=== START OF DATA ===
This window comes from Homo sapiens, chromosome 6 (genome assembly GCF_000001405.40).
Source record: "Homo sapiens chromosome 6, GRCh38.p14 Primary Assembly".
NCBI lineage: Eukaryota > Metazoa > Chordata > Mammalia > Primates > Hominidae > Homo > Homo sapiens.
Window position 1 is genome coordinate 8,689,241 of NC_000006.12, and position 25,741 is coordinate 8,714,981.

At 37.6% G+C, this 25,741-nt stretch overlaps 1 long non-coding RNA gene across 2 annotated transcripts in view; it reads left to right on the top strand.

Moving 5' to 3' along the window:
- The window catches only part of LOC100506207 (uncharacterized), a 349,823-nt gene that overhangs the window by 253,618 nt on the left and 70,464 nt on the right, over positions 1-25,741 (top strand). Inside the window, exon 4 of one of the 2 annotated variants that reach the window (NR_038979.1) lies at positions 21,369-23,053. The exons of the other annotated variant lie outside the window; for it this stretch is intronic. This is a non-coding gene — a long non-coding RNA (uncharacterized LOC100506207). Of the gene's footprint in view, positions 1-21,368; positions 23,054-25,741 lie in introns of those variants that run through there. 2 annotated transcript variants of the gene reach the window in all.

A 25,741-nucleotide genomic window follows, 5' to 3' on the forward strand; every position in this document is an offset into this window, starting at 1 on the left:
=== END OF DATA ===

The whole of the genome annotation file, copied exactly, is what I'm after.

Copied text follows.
This window comes from Homo sapiens, chromosome 6 (genome assembly GCF_000001405.40).
Source record: "Homo sapiens chromosome 6, GRCh38.p14 Primary Assembly".
NCBI lineage: Eukaryota > Metazoa > Chordata > Mammalia > Primates > Hominidae > Homo > Homo sapiens.
Window position 1 is genome coordinate 8,689,241 of NC_000006.12, and position 25,741 is coordinate 8,714,981.

At 37.6% G+C, this 25,741-nt stretch overlaps 1 long non-coding RNA gene across 2 annotated transcripts in view; it reads left to right on the top strand.

Moving 5' to 3' along the window:
- The window catches only part of LOC100506207 (uncharacterized), a 349,823-nt gene that overhangs the window by 253,618 nt on the left and 70,464 nt on the right, over positions 1-25,741 (top strand). Inside the window, exon 4 of one of the 2 annotated variants that reach the window (NR_038979.1) lies at positions 21,369-23,053. The exons of the other annotated variant lie outside the window; for it this stretch is intronic. This is a non-coding gene — a long non-coding RNA (uncharacterized LOC100506207). Of the gene's footprint in view, positions 1-21,368; positions 23,054-25,741 lie in introns of those variants that run through there. 2 annotated transcript variants of the gene reach the window in all.

A 25,741-nucleotide genomic window follows, 5' to 3' on the forward strand; every position in this document is an offset into this window, starting at 1 on the left: